Last month, researchers at the Linus Pauling Institute at Oregon State University reported more evidence affirming the health benefit of compounds found in red grapes and blueberries. But this time, there was a new twist.
Analyzing how the immune system might be affected by various compounds, researchers looked at 446 different substances. They discovered just two that stood out from the crowd – the resveratrol found in red grapes and a compound called pterostilbene found in blueberries.
However, they also found both of these compounds worked much more effectively in association with vitamin D. When sufficient vitamin D is added to the mix, these compounds significantly increased the expression of the CAMP gene (cathelicidin antimicrobial peptide), a key factor in immune function.
Adding Vitamin D to the Equation
The scientists explained that resveratrol in red grapes has been the subject of dozens of studies for a range of possible benefits, from improving cardiovascular health to fighting cancer and reducing inflammation. But this research is the first to show a clear association with vitamin D that increased CAMP expression by several times.
“Out of a study of hundreds of compounds, just these two popped right out,” said Adrian Gombart, an LPI principal investigator and associate professor in the OSU College of Science. “Their synergy with vitamin D to increase CAMP gene expression was significant and intriguing. It’s a pretty interesting interaction.”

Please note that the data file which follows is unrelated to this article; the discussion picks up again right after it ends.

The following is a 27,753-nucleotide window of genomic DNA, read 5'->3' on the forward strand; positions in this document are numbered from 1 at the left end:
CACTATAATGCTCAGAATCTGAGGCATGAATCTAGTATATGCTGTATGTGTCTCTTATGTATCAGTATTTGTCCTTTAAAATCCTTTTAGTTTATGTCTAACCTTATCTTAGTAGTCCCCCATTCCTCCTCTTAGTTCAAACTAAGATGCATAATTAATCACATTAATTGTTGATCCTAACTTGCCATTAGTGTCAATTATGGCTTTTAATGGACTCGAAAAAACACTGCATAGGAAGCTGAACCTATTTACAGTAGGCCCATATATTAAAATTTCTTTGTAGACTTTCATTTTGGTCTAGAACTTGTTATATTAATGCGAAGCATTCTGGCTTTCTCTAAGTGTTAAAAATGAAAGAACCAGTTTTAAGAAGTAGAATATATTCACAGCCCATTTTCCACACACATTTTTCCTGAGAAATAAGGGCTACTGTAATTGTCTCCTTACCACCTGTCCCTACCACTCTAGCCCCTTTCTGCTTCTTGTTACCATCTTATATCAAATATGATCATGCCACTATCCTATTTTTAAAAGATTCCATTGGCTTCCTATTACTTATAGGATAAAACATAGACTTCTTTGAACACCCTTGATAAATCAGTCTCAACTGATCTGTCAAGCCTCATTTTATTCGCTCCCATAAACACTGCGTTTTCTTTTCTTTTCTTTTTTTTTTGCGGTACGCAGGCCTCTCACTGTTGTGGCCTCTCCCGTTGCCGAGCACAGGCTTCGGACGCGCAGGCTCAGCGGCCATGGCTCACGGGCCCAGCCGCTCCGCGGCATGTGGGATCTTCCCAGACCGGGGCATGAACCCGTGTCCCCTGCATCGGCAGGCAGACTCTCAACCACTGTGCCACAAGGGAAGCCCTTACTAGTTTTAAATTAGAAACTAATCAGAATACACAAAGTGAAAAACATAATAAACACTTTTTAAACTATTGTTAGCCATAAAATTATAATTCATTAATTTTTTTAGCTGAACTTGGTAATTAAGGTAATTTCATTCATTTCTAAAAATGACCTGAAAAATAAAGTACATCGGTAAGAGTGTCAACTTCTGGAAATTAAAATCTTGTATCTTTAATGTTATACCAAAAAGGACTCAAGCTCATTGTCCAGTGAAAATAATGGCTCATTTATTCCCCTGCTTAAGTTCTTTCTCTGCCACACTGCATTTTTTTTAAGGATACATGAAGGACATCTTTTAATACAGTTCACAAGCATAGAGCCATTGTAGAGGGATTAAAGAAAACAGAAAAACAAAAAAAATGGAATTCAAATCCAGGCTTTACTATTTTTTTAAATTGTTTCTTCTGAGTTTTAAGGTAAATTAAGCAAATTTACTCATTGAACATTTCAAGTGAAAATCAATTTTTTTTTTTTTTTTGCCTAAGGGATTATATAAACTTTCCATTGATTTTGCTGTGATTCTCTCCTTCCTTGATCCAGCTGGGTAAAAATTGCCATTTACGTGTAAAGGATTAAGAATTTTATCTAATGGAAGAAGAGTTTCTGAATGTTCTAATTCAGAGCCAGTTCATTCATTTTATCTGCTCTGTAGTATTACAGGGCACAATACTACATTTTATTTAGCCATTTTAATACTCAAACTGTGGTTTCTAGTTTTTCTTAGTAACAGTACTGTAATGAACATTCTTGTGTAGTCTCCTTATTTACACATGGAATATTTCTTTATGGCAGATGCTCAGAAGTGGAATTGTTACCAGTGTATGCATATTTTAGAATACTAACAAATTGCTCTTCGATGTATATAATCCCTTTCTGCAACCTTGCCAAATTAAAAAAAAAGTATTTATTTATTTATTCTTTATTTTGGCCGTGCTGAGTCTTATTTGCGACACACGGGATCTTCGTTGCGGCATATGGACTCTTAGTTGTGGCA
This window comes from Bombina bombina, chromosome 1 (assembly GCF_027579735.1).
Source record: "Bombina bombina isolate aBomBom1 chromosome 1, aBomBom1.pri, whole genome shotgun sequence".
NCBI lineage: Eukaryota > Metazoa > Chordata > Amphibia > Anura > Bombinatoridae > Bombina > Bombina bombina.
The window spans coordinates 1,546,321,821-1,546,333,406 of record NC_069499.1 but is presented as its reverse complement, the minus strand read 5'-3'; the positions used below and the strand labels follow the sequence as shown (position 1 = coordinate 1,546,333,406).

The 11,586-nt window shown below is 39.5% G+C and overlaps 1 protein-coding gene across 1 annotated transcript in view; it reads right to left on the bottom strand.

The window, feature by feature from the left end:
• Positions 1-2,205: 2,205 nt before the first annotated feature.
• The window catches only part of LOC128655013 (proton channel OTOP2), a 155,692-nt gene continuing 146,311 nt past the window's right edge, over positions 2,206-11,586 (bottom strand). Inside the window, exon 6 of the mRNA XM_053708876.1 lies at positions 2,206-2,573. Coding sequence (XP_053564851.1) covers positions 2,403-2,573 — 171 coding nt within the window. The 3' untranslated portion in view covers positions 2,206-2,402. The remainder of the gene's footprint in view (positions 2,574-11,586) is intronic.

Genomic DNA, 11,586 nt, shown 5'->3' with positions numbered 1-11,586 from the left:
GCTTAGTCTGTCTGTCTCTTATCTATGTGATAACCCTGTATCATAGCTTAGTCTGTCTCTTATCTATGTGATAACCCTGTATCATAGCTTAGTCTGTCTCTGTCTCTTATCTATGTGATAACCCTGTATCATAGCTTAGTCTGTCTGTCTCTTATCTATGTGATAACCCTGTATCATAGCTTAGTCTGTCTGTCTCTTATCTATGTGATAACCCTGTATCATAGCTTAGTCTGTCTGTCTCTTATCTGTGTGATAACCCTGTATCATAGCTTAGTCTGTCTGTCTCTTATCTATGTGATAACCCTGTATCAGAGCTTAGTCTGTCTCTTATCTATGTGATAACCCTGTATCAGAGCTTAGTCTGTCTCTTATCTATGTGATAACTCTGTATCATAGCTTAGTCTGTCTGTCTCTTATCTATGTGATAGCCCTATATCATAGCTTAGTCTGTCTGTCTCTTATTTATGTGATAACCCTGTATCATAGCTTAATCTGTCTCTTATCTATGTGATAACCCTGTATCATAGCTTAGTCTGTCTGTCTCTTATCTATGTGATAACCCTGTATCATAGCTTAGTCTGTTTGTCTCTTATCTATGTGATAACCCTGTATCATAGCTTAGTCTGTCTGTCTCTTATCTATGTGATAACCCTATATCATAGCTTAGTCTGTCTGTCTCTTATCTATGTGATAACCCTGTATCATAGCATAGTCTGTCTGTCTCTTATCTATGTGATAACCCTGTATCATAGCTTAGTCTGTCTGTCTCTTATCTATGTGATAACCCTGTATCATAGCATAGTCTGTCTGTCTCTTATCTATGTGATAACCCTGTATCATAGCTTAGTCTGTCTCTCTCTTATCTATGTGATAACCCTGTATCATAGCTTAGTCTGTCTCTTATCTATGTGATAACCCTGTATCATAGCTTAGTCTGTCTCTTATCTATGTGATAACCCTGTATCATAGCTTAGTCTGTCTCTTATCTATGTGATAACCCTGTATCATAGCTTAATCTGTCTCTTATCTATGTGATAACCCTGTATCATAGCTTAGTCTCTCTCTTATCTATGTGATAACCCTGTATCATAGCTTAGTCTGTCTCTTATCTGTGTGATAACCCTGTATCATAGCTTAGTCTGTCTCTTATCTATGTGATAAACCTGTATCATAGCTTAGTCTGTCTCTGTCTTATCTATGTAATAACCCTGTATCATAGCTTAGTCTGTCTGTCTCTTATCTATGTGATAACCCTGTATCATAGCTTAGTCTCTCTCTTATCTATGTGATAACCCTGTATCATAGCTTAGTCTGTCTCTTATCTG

The Camp Gene
The CAMP gene has been the subject of much study, and it has been shown to play a key role in the “innate” immune system – the body’s first line of defense against bacterial infection. The innate immune response is especially important as many traditional antibiotics increasingly lose their effectiveness.
Researchers are still learning how vitamin D, working with other compounds, regulates the CAMP gene and boosts immune function. The unique biological pathways involved are found in only two groups of animals – humans and non-human primates. Their role in boosting the immune response could be one reason those pathways have survived through millions of years of evolution.
Bioavailibility Still a Question
Despite the interest in compounds such as resveratrol and pterostilbene, researchers cautioned that bioavailability remains a question. The findings were made in laboratory cell cultures and do not prove that similar results would occur as a result of dietary intake. Still, they add more evidence that some foods may have a significant ability to improve the immune response.
Continued research could lead to a better understanding of how diet and nutrition affect immune function, and possibly lead to the development of therapeutically useful natural compounds that strengthen the immune system. Some applications that could evolve may include topical use to improve barrier defense in wounds or infections.
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